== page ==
It is not hard to understand why the clamour is growing for an investigation into alleged “profiteering” by fuel companies over the sale of heating oil, petrol and diesel.
The effect on people – in rural areas particularly – is acute. Anyone who has had to fill up the car in the countryside in the past few days will have been startled at the numbers displayed on the pumps.
Prices have gone from eye-watering to outrageous. Petrol and diesel costs in particular are now having a significantly detrimental impact on the rural economy and the quality of life of many people in rural areas.
It is not just the fuel companies and their manipulation of the prices charged in rural areas that need to be examined, important as that is. The time has surely come for a root and branch investigation into the pricing structure of this essential resource, including the tax we all pay every time we fill our fuel tanks.
It is that tax which helps put Britain into the top ten nations in Europe for the price of fuel. Oil is traded globally at prices set by the market, but it is the Government, not the oil companies, that determines the final price we all pay on the forecourt.
It is sobering to reflect that in the United States they pay the equivalent of under 60p a litre for vehicle fuel – and American motorists are up in arms about that. Here in Europe the range of prices charged for fuel goes from £1.64 a litre in Norway, the costliest European nation in which to fill up, down to £1.07 in Bulgaria, the cheapest, demonstrating that nations do have room for manoeuvre, it just takes the will to act.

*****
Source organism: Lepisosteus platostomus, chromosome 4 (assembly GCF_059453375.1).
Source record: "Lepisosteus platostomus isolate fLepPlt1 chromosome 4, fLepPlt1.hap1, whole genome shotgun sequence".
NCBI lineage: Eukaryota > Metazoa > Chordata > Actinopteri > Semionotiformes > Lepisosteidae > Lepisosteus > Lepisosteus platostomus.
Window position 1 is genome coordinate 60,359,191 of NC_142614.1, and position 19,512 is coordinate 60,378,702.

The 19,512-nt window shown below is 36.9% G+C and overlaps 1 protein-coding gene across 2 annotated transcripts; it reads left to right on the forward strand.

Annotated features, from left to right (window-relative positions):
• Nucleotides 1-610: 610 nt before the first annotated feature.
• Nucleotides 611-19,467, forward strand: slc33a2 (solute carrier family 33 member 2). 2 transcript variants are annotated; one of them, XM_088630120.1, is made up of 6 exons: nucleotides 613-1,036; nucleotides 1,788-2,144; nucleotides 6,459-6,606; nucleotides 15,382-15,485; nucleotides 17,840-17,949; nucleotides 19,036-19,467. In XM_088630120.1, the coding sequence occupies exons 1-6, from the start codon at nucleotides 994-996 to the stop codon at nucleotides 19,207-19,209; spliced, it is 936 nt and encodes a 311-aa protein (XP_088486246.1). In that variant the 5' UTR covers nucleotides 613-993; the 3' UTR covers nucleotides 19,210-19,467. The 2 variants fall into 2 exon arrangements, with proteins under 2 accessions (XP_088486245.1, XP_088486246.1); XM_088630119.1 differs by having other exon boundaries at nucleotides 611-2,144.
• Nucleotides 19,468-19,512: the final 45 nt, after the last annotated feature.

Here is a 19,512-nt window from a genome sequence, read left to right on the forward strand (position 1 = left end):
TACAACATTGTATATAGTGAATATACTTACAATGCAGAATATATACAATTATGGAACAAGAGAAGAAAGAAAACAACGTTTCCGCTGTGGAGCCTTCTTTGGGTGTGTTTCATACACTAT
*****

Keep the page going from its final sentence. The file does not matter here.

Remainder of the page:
The argument that high tax on fuel encourages drivers to cut down on car usage and, therefore, reduces greenhouse gas emissions, is no longer good enough to justify the tax level.
Few people drive more than they need to – the vast majority of us drive out of necessity – and the transportation of goods is, clearly, essential too. The argument that high levels of fuel duty are a vital boost to Treasury coffers is fast becoming redundant too. It must surely be of marginal benefit to the nation to be collecting all this tax when the damage high fuel prices do to the economy offset that benefit to such a degree.
We hope recent calls for an inquiry are taken up. But we hope also that it considers the unsustainable levels of taxation that we now pay on our fuel. Without fuel duty a litre would cost around 61p. Without VAT this would fall even further, to under 50p. If you are cursing today, as you fill up, it’s clear where your anger should be directed.